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Walt Whitman, seated in a rocking chair, poses for a photograph. There is a table with bottles and flowers on the windowsill. Whitman has a long white beard.
An elderly Walt Whitman, sitting by an open window. Photo: Likely by Sophia Wells Royce Williams. Prints and Photographs Division.

Pride Month: Transcribe Walt Whitman?

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This is a guest post by Lauren Algee, a senior digital collection specialist in the Digital Collections Workflow Section.

Volunteers have been working over the past five years to transcribe the Library’s manuscripts of Walt Whitman, one of the nation’s most iconic poets, from three major collections. Can you help proofread the final 4,000 pages?

This June, the Library is hoping you’ll do just that as we celebrate Pride month.

Through By the People, the Library’s online crowdsourced transcription program, you can  transcribe and review historical texts across the Library’s collections, from Clara Barton’s diaries to Leonard Bernstein’s papers. Completed transcriptions are published on our website to enhance accessibility and enable keyword search.

Whitman — the author of letters, notes, essays, memoir materials, and poetry, including “Song of Myself,” “O Captain, My Captain!” and many other poems compiled in his momentous 19th-century masterpiece “Leaves of Grass” —  is one of voices that helped define the national character.

Walt Whitman, head-and-shoulders portrait, facing left, wearing hat. He has a bushy white beard and is wearing a suit coat and vest.
Walt Whitman in 1869. Photo: William Kurtz. Prints and Photographs Division.

The Library holds the largest number of Whitman materials in the world. Beginning with Whitman’s bicentennial birthday celebration in 2019, more than 3,700 volunteers have transcribed some 33,500 items, mostly handwritten pages, into typed text. Thanks to their work, anyone with access to the Library’s website from anywhere in the world can use keyword searches to help their research in the Library’s digital presentations of the Whitman collections. The transcriptions also enhance online access for those who need screen readers to understand the handwritten images.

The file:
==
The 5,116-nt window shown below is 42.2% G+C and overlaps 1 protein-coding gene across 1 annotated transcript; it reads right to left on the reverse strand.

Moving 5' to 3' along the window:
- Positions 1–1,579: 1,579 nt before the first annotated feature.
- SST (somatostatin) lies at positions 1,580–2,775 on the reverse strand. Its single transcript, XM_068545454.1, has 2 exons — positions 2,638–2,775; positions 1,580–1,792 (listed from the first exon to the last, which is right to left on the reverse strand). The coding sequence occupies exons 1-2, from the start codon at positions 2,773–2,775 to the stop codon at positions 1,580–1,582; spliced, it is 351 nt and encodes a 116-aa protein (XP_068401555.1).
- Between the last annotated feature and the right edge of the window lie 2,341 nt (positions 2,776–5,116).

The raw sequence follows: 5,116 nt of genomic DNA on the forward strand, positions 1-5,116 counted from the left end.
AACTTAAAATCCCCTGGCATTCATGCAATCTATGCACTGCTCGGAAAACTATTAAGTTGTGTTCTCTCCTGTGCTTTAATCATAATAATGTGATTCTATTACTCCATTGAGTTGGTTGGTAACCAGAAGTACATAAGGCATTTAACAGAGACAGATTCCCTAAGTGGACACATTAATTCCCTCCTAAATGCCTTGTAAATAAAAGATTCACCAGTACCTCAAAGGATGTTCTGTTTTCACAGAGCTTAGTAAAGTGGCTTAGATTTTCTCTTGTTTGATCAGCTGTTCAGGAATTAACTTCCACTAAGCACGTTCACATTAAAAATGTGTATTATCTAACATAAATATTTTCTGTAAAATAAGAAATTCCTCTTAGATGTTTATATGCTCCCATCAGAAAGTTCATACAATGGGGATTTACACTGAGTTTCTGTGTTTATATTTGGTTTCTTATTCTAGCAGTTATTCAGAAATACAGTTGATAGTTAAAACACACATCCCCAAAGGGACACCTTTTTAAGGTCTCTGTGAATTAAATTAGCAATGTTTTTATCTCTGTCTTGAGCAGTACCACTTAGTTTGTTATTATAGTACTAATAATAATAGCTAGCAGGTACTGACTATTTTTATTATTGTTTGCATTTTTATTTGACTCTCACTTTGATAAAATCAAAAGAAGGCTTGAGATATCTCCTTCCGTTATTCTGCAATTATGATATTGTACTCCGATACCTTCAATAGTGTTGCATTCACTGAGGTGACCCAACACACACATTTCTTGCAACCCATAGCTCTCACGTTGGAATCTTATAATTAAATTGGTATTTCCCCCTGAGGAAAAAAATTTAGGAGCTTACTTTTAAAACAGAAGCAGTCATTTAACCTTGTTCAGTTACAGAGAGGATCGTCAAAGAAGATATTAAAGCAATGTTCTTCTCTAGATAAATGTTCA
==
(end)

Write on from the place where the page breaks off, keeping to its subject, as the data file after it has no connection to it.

This Pride month, again in Whitman’s honor, we’re looking to wrap up the project by encouraging volunteers to proofread the last 4,000 items of transcribed material. It’s the last, crucial step before transcriptions can be published to the website.

What would you be reviewing?

The papers that need work include correspondence, family papers and materials related to the production of Whitman’s books. But the vast majority fall into the varied and fascinating category of “miscellany” from the Charles E. Feinberg Collection of Whitman’s papers. Spanning from 1834 to 1918, these include autographs, correspondence, calling cards, programs, invitations, scrapbooks, railroad and ferry tickets, labels, wrappers and financial papers.

A printed program of a Walt Whitman Debating Society event.
A program of the Walt Whitman Debating Society. Manuscript Division.

These bits and pieces offer evidence about Whitman’s life and the activities of those who were close to him. There is evidence of his 1850s work in Brooklyn as a carpenter and contractor; his 1862 military passes to visit Army camps; the 1863 Christian Commission certificate for volunteering in Civil War military hospitals; his 1866 appointment for civil service work in the Attorney General’s office in Washington, D.C.; invitations to celebrations of his birthday during his Camden-Philadelphia years; annotated maps indicating travels; a copy of his will; and his sketched design for the Whitman burial vault at Harleigh Cemetery in Camden, New Jersey.

Here’s how you can jump in: Create an account, then explore the Walt Whitman campaign on By the People. Find a page that needs review and check that all the text is captured accurately. If everything is correct, just click “Accept!” If you need to make a few changes, click “Edit,” then save and resubmit the transcription for another volunteer to review. It’s that easy!

Every page you review brings us one step closer to completing this project and meeting our Pride month goal. We also hope you will reflect on the amazing life Whitman led as you encounter his life and words firsthand and contribute to his ongoing legacy.

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